Author Topic: Low speed brake shudder  (Read 908 times)

Offline katata1100

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Low speed brake shudder
« on: June 26, 2019, 05:10:36 pm »
I replaced my carbone Lorraine pads with new ones. During slow speed braking with light brake application , the front brakes feel like they’re warped. During medium or hard braking, they feel fine .
I think I have about 200 miles on them. Do they need more time for break in or do I have a rotor problem?

Offline Rubber_Snake

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Re: Low speed brake shudder
« Reply #1 on: June 26, 2019, 06:17:35 pm »
How are your bobbins?  Are they clean and spinning freely?

There’s a bunch of YouTubers with videos on how to clean.

Here’s one...

https://youtu.be/K5F6Yc9cuDo
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Offline MAN OF BLUES

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Re: Low speed brake shudder
« Reply #2 on: June 26, 2019, 06:23:11 pm »
pull the wheel, and abrasively scrub those rotors really well with 120 grit paper, some Brakekleen, and follow up with a scotchbrite pad, and further "degreasing" with the spray.. then re-install.. I actually pull the pads also, "face them" lightly, on a flat surface with sandpaper, spray them down and blow them dry, and re-install them to remove any "glaze".. you should be fine, and you won't take any "miles' off the life off them, other than maybe a few..  Like maybe 20 or so.

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Offline MAN OF BLUES

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Re: Low speed brake shudder
« Reply #3 on: June 26, 2019, 06:26:08 pm »
How are your bobbins?  Are they clean and spinning freely?

There’s a bunch of YouTubers with videos on how to clean.

Here’s one...

https://youtu.be/K5F6Yc9cuDo

cleaning the bobbins is useful, but if all he did was replace pads, and this surfaced, the bobbins would have been evident prior.. but it does not hurt to do it all, at one time.. so, yeaah, clean them also.. but then, you will never "know " which issue caused the problem.. so... I dunno.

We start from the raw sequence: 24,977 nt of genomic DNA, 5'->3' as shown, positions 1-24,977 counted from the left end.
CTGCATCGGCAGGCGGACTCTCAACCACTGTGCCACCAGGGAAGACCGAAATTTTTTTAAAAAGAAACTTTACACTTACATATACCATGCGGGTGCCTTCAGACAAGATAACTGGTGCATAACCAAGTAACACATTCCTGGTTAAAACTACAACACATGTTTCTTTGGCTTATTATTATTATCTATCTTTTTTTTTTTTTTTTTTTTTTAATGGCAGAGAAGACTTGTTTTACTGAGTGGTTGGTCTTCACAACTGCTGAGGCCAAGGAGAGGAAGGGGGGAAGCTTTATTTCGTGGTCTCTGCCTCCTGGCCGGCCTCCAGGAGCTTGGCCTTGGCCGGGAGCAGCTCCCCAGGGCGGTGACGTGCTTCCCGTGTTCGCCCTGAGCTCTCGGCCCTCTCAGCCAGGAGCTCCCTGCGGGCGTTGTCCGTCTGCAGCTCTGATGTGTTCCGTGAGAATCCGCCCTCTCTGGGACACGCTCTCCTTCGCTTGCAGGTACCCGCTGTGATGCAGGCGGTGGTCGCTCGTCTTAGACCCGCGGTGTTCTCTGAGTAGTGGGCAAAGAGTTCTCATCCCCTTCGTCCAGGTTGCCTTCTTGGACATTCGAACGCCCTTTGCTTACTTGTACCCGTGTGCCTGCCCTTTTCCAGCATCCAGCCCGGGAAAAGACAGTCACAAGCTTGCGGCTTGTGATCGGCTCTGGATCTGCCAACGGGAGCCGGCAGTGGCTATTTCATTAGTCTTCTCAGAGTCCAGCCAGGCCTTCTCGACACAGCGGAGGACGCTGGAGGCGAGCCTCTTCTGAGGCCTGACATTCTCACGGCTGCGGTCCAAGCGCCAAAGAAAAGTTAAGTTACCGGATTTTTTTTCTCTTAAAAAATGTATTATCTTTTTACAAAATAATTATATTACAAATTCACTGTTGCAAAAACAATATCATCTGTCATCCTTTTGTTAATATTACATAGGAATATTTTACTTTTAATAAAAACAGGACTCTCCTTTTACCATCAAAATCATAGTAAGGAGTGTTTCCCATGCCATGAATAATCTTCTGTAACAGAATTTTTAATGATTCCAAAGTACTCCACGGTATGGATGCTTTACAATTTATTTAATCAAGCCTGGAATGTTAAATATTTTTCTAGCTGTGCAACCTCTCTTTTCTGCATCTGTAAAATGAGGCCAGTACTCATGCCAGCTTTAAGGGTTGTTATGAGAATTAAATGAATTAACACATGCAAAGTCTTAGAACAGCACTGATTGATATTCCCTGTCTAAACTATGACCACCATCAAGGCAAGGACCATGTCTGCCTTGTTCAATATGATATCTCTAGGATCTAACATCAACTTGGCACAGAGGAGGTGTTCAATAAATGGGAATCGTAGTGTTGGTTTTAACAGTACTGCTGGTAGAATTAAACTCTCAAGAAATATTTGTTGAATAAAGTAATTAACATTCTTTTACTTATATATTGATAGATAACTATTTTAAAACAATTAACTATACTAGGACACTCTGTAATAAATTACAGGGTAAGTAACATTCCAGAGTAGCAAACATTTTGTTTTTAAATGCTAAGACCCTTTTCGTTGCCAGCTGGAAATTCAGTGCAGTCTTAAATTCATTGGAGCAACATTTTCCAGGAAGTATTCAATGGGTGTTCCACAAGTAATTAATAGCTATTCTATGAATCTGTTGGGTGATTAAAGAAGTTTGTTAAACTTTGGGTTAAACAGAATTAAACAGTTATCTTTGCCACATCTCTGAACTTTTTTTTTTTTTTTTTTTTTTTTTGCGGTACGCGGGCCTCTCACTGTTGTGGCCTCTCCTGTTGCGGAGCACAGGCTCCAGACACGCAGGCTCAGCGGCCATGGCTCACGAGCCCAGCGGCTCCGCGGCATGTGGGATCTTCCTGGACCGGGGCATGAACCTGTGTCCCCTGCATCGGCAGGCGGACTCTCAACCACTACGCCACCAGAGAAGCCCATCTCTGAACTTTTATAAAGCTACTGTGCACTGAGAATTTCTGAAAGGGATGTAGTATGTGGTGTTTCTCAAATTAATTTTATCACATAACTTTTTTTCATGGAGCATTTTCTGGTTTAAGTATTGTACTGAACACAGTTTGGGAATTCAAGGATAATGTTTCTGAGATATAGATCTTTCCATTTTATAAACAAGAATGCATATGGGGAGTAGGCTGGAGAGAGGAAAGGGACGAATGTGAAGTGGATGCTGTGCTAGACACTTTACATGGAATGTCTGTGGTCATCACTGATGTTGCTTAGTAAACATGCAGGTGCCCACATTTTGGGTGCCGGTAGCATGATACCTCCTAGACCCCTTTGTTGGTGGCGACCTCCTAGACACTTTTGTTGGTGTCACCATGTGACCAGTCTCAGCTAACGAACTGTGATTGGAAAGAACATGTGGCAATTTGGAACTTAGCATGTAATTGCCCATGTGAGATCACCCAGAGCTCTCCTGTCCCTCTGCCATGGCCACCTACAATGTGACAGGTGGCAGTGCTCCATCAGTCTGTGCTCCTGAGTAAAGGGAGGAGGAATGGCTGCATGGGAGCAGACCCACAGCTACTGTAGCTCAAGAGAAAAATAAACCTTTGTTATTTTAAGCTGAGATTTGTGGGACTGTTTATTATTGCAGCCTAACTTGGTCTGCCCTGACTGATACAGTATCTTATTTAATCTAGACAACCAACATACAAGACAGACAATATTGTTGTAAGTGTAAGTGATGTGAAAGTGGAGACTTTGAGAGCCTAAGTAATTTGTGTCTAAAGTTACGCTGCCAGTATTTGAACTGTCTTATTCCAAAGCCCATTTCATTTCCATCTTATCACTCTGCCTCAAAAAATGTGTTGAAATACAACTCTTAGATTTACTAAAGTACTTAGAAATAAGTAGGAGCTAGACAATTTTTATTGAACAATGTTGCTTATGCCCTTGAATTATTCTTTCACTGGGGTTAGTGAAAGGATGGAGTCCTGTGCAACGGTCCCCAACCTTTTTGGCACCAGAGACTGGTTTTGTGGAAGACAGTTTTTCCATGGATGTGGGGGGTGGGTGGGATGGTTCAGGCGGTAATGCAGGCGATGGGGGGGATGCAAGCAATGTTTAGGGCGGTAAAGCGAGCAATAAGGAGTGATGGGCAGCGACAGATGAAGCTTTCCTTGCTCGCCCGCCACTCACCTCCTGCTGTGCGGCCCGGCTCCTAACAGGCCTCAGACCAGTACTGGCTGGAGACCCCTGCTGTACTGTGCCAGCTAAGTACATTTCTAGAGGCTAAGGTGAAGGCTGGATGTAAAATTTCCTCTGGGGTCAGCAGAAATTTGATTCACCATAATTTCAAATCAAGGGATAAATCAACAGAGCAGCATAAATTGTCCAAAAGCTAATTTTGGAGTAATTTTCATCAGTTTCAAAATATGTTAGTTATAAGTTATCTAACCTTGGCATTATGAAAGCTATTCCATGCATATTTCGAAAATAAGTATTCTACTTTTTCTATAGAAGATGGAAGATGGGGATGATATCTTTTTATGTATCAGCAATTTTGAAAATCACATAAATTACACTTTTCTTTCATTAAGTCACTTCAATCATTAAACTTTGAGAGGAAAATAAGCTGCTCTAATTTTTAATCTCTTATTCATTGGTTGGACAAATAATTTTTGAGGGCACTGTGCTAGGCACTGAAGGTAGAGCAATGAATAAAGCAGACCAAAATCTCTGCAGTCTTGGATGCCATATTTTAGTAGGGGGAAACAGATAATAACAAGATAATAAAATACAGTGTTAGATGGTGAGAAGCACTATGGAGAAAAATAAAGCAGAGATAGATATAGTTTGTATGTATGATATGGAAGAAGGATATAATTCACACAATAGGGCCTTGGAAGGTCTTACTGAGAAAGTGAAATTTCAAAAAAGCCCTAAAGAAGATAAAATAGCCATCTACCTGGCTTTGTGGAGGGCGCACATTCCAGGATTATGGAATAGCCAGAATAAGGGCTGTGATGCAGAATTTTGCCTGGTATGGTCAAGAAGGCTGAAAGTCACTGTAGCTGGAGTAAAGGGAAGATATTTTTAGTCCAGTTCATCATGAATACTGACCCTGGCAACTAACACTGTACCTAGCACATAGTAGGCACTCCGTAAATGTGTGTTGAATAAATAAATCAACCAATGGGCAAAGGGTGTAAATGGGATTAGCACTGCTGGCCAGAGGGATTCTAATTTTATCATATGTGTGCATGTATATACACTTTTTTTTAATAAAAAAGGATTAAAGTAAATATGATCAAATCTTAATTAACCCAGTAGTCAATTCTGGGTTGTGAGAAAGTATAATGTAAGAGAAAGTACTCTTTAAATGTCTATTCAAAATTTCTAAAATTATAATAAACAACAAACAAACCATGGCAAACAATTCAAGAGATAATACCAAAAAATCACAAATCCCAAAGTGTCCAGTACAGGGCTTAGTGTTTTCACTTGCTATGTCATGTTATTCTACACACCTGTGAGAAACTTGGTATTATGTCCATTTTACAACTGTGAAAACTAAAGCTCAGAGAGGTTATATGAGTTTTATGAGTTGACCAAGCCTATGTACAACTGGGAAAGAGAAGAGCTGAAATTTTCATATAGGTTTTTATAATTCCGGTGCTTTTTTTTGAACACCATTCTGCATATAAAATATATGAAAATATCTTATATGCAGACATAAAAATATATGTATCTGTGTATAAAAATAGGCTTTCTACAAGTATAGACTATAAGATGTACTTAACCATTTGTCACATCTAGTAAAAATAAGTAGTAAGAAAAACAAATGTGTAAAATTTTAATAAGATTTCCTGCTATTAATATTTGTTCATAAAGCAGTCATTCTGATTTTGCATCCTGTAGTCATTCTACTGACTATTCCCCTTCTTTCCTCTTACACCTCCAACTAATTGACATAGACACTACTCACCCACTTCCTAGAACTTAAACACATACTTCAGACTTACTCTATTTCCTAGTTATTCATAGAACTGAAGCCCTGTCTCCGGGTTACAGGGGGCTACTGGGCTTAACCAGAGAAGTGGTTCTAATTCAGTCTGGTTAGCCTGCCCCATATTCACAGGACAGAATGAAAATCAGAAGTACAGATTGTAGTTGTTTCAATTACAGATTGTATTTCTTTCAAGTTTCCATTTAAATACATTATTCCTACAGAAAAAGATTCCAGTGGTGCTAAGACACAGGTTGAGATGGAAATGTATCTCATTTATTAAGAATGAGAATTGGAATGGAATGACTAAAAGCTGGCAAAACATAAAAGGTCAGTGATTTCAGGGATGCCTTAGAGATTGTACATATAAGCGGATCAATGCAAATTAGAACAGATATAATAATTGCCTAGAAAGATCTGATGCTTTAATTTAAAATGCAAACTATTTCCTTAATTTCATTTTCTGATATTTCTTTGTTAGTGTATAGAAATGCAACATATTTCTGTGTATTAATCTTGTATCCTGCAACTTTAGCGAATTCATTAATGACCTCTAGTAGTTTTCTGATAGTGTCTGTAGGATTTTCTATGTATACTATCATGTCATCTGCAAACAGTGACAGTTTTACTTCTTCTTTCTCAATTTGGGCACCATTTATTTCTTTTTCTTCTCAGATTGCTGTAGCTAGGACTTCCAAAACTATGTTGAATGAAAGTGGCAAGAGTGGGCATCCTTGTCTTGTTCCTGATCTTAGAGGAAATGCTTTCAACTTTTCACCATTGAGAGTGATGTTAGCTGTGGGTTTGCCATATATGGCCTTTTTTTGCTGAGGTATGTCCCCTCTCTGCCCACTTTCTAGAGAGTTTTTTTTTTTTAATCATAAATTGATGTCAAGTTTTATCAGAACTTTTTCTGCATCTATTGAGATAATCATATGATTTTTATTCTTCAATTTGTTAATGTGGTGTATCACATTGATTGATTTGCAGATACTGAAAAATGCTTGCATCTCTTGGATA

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Offline Freddy

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Re: Low speed brake shudder
« Reply #4 on: June 26, 2019, 10:10:18 pm »
I've tried 'cleaning' the discs as MOB suggests, perhaps not as thoroughly tho, without success.  I have found that sand blasting them works for me.  Obviously, they must be removed to do so.  All based on the assumption that the discs are not warped, nor do they have a thin area, as one of mine did.  I had to get it surface-ground to restore flat & parallel faces, which required the removal and replacement of new bobbins by a bike brake specialist.  Thickness was still within spec after repair.
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Offline katata1100

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Re: Low speed brake shudder
« Reply #5 on: June 26, 2019, 10:56:45 pm »
I sanded them with 400 grit paper ( that’s all I had in the garage ) with brake cleaner .
. I took for short ride and is much better, only a slight vibe now that pops up just before bike stops.
Is it possible it will get worse or end up perfect?

Offline Freddy

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Re: Low speed brake shudder
« Reply #6 on: June 27, 2019, 12:14:54 am »
In my experience it won't get better of its own accord but if you can't feel it at higher speeds, don't worry about it.
« Last Edit: June 27, 2019, 03:45:52 am by Freddy »
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Offline maxtog

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Re: Low speed brake shudder
« Reply #7 on: June 27, 2019, 05:32:13 am »
pull the wheel, and abrasively scrub those rotors really well with 120 grit paper, some Brakekleen, and follow up with a scotchbrite pad, and further "degreasing" with the spray.. then re-install.

Is that something that can be done without removing the wheel?  Although I imagine it might ultimately be more difficult, because there is a much smaller working place...
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Offline Kman

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Re: Low speed brake shudder
« Reply #8 on: June 27, 2019, 07:00:39 am »
If the shudder happened only after replacing the pads, then the issue will be related to the pads. It will be either the new pads themselves being warped or defective in some way or some mechanical issue with the installation of the pads.

Offline MAN OF BLUES

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Re: Low speed brake shudder
« Reply #9 on: June 27, 2019, 04:57:55 pm »
Is that something that can be done without removing the wheel?  Although I imagine it might ultimately be more difficult, because there is a much smaller working place...

not really.. in fact, the best way is wheel removal, and rotor removal, in order to correctly access the inner surface of the rotors..